Clinton is wrong on stop-and-frisk — and Trump’s right

Although Hillary Clinton condemned New York City’s stop-and-frisk policy during Monday’s debate (aided by Lester Holt, the debate moderator), the truth is that stop-and-frisk is perfectly constitutional under the Bill of Rights’ Fourth Amendment.


Mayor Rudy Giuliani implemented stop-and-frisk during his mayorship of the Big Apple—a tenure lauded as one of the most effective and successful big-city turnarounds in American history.

During the Hofstra debate, Holt asked Clinton about how she would improve race relations in America.

Clinton responded in part by pivoting to stop-and-frisk to vilify it, making part of her answer, “Stop-and-frisk was found to be unconstitutional and, in part, because it was ineffective.”

Donald Trump responded by pointing out that crime dropped under Giuliani and continued at that reduced level when his successor Michael Bloomberg continued the same policies initiated by America’s Mayor.

Crime in Gotham dropped by 85 percent from 1994 (when the policy began) through 2013, then Mayor Bill de Blasio ended the practice.

For the sake of protecting the officer’s safety, and the safety of other people in the area, the Court concluded, the Fourth Amendment allows an officer “to conduct a carefully limited search of the outer clothing of such persons in an attempt to discover weapons which might be used against him.”

The lone dissenter in Terry, Justice William Douglas, wrote that the Fourth Amendment only allows a pat-down if the officer has probable cause to suspect a crime. All eight other justices—including archliberal Justice William Brennan—rejected that argument, in an opinion written by the most liberal chief justice the nation has ever had, Chief Justice Earl Warren.

Constitutional scholars know that 1968 was the most liberal year in the more than two centuries of the Supreme Court’s existence. Even the most liberal Supreme Court in American history rejected Clinton’s position by an 8-1 margin. But that’s exactly the position of Clinton and de Blasio.

It’s also the view of the only judge to rule against stop-and-frisk, Judge Shira Scheindlin. Well known as a liberal judicial activist, Scheindlin took unusual measures to ensure that she would get the case (claiming that it was linked to a previous case of hers that had been closed years ago), and then launched an angry broadside against police powers.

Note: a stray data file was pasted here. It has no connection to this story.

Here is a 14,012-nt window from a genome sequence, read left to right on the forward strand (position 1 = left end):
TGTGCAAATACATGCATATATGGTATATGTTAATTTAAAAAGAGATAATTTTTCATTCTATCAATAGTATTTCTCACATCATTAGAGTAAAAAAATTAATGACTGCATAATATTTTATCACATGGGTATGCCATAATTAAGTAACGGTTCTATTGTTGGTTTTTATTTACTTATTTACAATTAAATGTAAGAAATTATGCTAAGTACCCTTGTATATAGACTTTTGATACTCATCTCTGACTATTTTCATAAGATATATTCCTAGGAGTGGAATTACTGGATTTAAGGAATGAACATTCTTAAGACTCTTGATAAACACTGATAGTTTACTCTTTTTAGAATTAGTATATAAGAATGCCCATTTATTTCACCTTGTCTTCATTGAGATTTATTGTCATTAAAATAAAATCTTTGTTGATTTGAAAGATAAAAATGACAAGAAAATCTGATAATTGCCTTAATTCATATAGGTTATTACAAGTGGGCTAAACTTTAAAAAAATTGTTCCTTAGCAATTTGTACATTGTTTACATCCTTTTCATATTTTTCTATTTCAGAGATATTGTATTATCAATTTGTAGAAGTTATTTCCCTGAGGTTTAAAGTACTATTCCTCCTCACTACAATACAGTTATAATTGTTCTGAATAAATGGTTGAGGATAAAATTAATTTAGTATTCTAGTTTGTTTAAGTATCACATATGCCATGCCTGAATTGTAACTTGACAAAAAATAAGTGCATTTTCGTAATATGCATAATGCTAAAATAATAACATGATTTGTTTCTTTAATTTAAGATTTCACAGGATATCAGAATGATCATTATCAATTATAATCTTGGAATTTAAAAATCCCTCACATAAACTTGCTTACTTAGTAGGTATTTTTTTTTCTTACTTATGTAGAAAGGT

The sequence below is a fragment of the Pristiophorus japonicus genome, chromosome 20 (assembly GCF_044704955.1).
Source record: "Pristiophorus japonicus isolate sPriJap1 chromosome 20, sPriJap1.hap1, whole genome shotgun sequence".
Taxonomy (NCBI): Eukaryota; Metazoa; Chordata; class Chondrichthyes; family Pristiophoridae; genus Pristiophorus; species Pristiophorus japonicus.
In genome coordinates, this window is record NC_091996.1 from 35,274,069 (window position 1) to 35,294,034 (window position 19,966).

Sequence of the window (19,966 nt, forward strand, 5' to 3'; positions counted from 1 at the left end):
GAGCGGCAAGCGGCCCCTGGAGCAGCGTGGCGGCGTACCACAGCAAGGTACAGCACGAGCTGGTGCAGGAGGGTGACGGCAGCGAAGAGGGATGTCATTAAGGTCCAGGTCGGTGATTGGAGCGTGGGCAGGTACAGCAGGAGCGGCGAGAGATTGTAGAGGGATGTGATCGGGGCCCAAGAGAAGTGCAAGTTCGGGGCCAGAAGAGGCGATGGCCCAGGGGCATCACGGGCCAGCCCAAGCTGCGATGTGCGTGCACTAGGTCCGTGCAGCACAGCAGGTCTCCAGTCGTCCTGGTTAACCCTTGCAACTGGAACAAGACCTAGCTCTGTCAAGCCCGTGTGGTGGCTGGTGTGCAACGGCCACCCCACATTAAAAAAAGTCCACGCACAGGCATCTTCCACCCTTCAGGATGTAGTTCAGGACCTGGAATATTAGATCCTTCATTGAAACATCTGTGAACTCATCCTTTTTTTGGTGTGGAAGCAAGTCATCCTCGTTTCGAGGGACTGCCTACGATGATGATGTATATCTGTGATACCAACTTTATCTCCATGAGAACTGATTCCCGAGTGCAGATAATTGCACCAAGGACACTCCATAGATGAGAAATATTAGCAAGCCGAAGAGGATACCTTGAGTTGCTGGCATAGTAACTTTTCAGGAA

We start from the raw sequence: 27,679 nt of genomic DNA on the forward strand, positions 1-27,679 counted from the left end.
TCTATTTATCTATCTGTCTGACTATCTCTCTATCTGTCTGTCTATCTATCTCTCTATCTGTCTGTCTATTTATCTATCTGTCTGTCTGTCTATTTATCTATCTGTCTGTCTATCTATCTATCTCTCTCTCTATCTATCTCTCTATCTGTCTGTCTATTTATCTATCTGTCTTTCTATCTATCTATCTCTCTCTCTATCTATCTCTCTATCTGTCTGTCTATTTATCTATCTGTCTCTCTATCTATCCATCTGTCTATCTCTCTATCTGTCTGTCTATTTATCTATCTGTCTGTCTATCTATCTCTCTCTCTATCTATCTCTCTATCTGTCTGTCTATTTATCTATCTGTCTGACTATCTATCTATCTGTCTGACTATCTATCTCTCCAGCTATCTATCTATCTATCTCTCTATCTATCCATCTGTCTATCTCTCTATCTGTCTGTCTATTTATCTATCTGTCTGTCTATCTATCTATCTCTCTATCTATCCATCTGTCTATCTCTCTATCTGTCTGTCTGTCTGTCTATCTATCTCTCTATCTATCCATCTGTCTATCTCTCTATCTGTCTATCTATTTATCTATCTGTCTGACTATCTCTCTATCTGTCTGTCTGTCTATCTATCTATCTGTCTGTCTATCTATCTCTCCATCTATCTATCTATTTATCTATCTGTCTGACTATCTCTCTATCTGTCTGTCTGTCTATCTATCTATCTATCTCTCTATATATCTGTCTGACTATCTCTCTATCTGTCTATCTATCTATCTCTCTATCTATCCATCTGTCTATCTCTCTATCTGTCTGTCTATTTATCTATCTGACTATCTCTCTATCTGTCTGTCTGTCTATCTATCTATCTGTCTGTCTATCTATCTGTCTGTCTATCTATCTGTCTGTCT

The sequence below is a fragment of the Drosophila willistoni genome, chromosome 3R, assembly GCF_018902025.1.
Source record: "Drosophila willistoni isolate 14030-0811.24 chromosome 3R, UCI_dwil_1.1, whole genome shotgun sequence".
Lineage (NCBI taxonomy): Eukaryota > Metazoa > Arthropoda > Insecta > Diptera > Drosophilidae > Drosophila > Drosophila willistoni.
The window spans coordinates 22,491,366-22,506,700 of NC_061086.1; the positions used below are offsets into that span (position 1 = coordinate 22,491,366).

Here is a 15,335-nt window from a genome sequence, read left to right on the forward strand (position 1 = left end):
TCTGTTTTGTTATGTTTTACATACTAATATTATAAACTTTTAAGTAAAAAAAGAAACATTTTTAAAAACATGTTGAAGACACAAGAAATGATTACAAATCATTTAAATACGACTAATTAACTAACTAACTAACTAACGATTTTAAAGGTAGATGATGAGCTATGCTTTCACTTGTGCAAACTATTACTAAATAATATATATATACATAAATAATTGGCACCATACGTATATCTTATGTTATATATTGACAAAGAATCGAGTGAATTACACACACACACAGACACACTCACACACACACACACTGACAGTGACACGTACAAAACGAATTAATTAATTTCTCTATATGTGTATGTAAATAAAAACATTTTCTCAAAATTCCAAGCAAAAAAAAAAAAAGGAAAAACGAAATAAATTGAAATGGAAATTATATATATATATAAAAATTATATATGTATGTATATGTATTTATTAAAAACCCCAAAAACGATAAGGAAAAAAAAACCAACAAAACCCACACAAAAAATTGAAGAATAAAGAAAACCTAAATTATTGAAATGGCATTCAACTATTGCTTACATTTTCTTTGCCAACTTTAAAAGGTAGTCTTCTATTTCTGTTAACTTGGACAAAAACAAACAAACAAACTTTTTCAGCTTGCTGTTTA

Scheindlin has been repeatedly reversed—unanimously—by the U.S. Court of Appeals for the Second Circuit on cases involving police authority, and even terrorism. She has demonstrated such extraordinary bias as a judicial activist on this issue that the federal appeals court took the extremely rare action of ordering her removed from the case.

But her removal was not before she issued a decision declaring that stop-and-frisk was unconstitutional the way it was being implemented. Note that even Scheindlin would not say it was unconstitutional. The Supreme Court’s Terry case would make her a laughingstock if she took that position (which is the position that Hillary Clinton took in the debate). But Scheindlin said it was being applied in an unconstitutional manner that focused too heavily on blacks and Hispanics.

Many legal experts expected the Second Circuit to smack down Scheindlin yet again. But then de Blasio was elected, and he withdrew the appeal from the Second Circuit before they could rule on the case and announced he was ending stop-and-frisk.

So the Supreme Court says Clinton is wrong, and even an ultra-left judicial activist would not go as far as Clinton’s false claim during her debate against Trump.

But with the death of Justice Antonin Scalia, unless Trump wins in November, Clinton will have the power to remake the Supreme Court in her own image, taking it far to the left of even 1968, and completely reinterpret the Fourth Amendment—along with the rest of the Constitution.

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